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Spotlight on the Class of Winter 2020

 

 
Batoul Hammadi

 
Associate in Science Degree in Liberal Arts / Biology
with Highest Honors

Co-Valedictorian
Phi Theta Kappa Honor Society

 

 

 

She Wanted to Attend a College Where She Could Shine

Posted January 14, 2020

 
Batoul Hammadi always wanted to attend a large university, but for a number of reasons, particularly her international educational background, she decided to begin her college education at PCCC.

“I went to school in different countries, which made applying to universities complicated,” Batoul explained. “I thought it would be wise to start someplace smaller and shine there.”

Apparently, it was a good plan. Batoul achieved a perfect 4.0 GPA and graduates with highest honors. Her shining moment will come when she steps up to the podium to deliver one of the two valedictory speeches at the January 14 Winter Commencement ceremony.

“I’m a shy person, but I feel prepared to make this speech and will talk about my educational background,” she said.

Born in the U.S. Batoul lived here until age five when she attended kindergarten. She spent her elementary school years in Syria, attended middle school in the U.S., graduated from high school in Turkey in 2017, and returned again that summer to New Jersey where she enrolled in PCCC for the Fall 2017 semester.

“My family liked to move a lot,” said Batoul, laughing. She enjoyed the international educational experience. “It was very interesting,” she explained. “Each place has a different language, unique culture, and a different way of doing things.”

She is now fluent in English and Arabic and can also speak Turkish. “That was harder for me, because I didn’t learn Turkish until I was a teenager,” said Batoul. She kept her English skills sharp while living in Syria and Turkey by watching American television and films.

When it was time to apply to college, Batoul said the process of gaining admission to a large university seemed very complicated, especially because her high school education and graduation was in Turkey.

“PCCC was easier to deal with,” said the Clifton resident. “It was also much less expensive, so that was very important to consider, too.”

Batoul says she was shocked to discover how challenging the PCCC courses and professors were. “People expect that they will be easy, but I saw that I really had to work to get the good grades.”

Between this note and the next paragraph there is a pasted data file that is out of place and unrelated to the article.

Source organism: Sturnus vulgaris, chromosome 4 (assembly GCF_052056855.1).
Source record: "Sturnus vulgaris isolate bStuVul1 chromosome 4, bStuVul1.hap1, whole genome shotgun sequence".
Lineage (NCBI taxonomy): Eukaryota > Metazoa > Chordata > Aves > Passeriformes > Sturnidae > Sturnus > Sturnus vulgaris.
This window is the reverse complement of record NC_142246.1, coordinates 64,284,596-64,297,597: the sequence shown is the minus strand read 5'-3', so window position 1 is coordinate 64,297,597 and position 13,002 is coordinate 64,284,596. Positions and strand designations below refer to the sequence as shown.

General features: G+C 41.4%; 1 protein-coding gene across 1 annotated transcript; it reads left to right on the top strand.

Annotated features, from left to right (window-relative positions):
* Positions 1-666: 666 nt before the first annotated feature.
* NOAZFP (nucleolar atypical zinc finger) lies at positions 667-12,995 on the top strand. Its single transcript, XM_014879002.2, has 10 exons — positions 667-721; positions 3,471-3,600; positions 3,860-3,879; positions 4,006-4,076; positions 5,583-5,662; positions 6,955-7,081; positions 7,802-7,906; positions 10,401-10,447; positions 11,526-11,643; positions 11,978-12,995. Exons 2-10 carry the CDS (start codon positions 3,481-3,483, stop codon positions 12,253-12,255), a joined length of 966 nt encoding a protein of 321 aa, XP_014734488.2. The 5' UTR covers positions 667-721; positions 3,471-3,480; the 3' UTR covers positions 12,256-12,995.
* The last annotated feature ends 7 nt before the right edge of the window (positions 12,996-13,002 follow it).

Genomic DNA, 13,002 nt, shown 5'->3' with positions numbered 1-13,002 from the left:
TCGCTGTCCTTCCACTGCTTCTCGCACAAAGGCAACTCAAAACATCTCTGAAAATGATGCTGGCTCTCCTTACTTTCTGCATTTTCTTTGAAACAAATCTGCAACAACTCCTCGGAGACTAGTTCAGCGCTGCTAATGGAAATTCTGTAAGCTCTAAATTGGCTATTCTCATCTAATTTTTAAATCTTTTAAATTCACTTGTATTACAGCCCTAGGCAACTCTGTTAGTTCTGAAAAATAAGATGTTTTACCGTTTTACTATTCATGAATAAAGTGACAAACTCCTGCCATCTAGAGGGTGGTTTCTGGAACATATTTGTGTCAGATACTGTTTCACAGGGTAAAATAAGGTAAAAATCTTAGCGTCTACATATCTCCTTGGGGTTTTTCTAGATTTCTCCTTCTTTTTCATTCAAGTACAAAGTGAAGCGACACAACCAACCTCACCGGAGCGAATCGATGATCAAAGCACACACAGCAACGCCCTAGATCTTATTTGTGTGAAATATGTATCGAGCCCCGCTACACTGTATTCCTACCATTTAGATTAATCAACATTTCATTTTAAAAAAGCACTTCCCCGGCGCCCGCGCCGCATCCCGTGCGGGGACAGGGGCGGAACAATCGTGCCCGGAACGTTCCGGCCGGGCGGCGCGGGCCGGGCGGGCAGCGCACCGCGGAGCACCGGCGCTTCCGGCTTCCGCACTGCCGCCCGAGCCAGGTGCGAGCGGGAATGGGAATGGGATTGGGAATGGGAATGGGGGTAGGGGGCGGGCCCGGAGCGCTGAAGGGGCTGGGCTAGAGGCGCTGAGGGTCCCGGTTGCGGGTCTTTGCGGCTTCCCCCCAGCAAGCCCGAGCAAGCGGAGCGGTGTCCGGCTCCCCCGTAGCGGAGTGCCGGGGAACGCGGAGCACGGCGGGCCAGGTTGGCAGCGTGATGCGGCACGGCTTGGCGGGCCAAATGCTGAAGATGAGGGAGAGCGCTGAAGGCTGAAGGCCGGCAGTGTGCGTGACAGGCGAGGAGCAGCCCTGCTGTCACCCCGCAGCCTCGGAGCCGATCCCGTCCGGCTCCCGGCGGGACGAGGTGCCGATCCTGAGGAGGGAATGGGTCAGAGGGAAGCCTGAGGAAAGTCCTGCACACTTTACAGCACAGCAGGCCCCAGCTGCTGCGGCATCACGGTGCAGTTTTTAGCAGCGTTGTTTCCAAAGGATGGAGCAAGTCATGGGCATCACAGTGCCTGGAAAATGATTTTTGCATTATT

She singled out her General Chemistry class as one of her toughest classes. “I felt proud that I could get an A in such a hard class,” Batoul said. “More difficulty makes your achievement more meaningful.”

Though Batoul was invited to join the Phi Theta Kappa Honor Society, she shied away from most activities at PCCC.

“I was very academic minded,” she explains. “I did not join any clubs or get involved in activities, because I wanted to focus only on my studies.”

Batoul especially values  her experience with the STEM department where she had the opportunity to work as a tutor to other students. “Being a tutor really strengthened my own knowledge,” she says.

She is also very appreciative of the scholarships she received through STEM and through the B2B
(Bridges to Baccalaureate) program.  “Those really helped,” she said.

Batoul completed her associate’s degree in August and has transferred to Rutgers-Newark where she is pursuing a bachelor’s degree in Biology.  “I did well in the Fall semester,” she said. “I had mostly A’s and only one B+. 

She plans to become a dermatologist, focusing on cosmetic care.  “I’ve always wanted to go into a medical field,” says Batoul. “Growing up, I thought of becoming a veterinarian, but since then, I moved more toward becoming a doctor for people.”

Batoul hopes to attend medical school at Rutgers and is interested in both research and patient care.

A fan of New York dermatologist Dr. Shireene Idriss, whose videos she follows, Batoul is focused on all-natural skin care, emphasizing health rather than cosmetics.

“Maybe one day, I will create my own line of products,” she says. “That would really interest me.”

 
Article and photo by Linda Telesco